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Has anyone read, or does anyone know where to find, the treaty referenced in 21.2.1, "Vereinigte Freundschafts-, Handels- und Schifffahrtsvertrag vom 29. Oktober 1954 Staaten von (BGBl. II S. 487), Artikel II Absatz 1 (Meistbegünstigungsklausel). Amerika". That would be the relevant treaty that makes the over-45 rule not applicable to the US.

 

I have to wonder if the reason the over-45 rule doesn't apply to the US is because EVERYONE from the US - over and under 45 years old - needs to prove Altersversorgung.

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The full text of the English version of the treaty is available at the U.S. embassy website. Article II, paragraph 1 says:

 

Nationals of either Party shall, subject to the laws relating to the entry and sojourn of aliens, be permitted to enter the territories of the other Party, to travel therein freely, and to reside at places of their choice. Nationals of either Party shall in particular be permitted to enter the territories of the other Party and to remain therein:

 

  • for the purpose of carrying on trade between the territories of the two Parties and engaging in related commercial activities;
  • for the purpose of developing and directing the operations of an enterprise in which they have invested, or in which they are actively in the process of investing, a substantial amount of capital.

 

So it's actually quite vague and is far from all-encompassing. In this court decision from 2006, for example, it was ruled that this clause does not exempt Americans who want to take jobs in Germany from the Günstigerprüfung.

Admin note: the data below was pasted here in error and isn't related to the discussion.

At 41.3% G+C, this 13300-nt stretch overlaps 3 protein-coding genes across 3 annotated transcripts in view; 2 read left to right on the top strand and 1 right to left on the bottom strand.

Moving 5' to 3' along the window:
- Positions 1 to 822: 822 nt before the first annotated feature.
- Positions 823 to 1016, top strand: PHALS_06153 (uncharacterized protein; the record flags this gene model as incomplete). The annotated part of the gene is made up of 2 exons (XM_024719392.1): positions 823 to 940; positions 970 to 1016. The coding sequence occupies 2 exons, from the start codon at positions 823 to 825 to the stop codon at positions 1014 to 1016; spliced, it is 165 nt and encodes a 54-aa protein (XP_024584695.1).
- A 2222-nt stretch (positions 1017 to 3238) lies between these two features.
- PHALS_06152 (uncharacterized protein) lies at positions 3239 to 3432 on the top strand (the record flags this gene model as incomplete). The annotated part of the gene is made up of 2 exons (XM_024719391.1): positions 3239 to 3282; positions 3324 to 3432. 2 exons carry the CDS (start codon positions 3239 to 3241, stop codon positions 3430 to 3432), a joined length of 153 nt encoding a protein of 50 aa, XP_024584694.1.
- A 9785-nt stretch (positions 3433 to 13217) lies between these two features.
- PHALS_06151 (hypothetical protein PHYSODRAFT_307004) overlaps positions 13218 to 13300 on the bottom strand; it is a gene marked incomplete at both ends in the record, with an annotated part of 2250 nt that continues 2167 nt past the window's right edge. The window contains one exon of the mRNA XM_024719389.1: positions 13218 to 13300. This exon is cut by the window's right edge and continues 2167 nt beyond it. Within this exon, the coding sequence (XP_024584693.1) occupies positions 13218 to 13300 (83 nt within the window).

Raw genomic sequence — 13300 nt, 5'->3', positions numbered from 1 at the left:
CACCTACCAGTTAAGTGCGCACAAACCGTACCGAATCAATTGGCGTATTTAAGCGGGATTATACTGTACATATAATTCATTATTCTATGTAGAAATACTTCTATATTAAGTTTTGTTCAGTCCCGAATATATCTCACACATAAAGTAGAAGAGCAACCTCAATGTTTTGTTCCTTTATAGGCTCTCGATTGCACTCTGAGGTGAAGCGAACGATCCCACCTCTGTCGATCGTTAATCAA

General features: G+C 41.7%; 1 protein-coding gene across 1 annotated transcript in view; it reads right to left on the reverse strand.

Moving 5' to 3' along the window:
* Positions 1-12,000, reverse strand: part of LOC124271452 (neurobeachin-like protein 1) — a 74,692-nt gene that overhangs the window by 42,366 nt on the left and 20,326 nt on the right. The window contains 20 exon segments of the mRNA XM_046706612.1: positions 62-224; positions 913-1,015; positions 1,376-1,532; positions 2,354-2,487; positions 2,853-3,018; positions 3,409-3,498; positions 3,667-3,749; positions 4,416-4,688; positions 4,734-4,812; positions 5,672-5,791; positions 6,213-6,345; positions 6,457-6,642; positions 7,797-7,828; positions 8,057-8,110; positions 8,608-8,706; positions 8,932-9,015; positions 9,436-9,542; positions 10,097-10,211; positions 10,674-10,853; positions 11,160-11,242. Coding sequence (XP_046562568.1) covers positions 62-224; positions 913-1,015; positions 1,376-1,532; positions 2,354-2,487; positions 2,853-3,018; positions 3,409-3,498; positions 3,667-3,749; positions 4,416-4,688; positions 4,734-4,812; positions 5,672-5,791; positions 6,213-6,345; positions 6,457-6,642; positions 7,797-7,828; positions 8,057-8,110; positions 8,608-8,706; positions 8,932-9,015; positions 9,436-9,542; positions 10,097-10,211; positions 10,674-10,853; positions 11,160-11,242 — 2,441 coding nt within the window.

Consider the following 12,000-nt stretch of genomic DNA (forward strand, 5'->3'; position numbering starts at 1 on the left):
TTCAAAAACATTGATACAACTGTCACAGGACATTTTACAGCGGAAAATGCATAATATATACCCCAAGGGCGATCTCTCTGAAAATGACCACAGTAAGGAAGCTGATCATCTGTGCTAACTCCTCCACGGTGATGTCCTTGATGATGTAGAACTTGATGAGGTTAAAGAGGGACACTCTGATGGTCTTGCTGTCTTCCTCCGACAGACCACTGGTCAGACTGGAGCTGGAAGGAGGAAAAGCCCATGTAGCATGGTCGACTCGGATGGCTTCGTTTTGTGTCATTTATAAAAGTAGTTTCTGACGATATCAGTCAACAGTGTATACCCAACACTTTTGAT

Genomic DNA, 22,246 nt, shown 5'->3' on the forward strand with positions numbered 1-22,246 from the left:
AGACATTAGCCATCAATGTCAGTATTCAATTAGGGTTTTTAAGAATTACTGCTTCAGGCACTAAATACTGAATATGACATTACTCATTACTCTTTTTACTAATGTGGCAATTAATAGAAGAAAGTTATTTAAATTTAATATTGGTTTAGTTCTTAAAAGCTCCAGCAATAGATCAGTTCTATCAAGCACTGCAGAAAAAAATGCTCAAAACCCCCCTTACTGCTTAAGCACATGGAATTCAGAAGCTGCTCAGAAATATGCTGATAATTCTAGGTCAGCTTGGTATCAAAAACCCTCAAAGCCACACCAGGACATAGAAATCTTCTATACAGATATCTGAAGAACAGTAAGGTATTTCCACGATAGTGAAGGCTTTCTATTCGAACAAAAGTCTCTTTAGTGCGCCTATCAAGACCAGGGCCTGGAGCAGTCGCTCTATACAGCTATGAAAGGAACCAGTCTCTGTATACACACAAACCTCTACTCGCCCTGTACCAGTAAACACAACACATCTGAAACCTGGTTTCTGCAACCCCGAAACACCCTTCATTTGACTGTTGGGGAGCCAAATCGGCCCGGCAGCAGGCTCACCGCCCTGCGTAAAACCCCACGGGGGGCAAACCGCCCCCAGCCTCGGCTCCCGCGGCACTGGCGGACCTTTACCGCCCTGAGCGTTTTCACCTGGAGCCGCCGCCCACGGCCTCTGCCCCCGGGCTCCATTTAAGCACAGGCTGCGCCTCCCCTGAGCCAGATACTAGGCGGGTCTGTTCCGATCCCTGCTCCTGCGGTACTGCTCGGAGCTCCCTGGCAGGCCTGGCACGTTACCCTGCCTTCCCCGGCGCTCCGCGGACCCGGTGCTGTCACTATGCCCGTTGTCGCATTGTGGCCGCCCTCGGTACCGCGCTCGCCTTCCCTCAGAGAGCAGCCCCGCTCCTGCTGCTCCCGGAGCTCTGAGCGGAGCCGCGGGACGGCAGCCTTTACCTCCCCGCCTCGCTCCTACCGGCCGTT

The more relevant section would seem to be Article IV, paragraph 2:

 

Nationals of either Party shall furthermore be accorded national treatment with regard to the application of social security laws and regulations within the territories of the other Party under which benefits are provided without examination of financial need in the following cases:

 

  1. sickness, including temporary disability for work, and maternity;
  2. old age, invalidity, or occupational disability;
  3. death of the father, spouse, or any other person liable for maintenance;
  4. unemployment.

The part I bolded above seems to indicate that Americans must be granted the same pension treatment as Germans, provided they meet all the other criteria.

 

Last but not least, if the Germans are changing the rules for everyone - as Swimmer's post hints at - then even that will not help you.

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I have doubts about Rentenversicherung and how it applies to someone with an EU nationality.

 

I intend to be working here for 3 years only.

Apparently my employer has automatically put me into a Rentenversicherung. Just for the sake of clarification, is this NOT compulsory?

 

Also, I expect that at least the payments made here count towards retirement pension in any other EU member state? In general how does this work?

 

It is slightly confusing for me as I'm used to a global "Social Security" amount that is compulsory but covers both the health system and the pension system, which also covers you in case of getting disabled.

Here it is obviously separated and it seems that for non-EU people you can even get refunded... Certainly more complicated than I'm used to.

 

Ivo.

 

EDIT: Apologies for the repeat question, I saw in page one this is already answered to someone from Spain. Should have looked better (I browsed a bit randomly through the thread and saw only the stuff about the VISA requirements) - but I will leave it here anyway so that other readers with the same question have more chances to see that it is already near the start.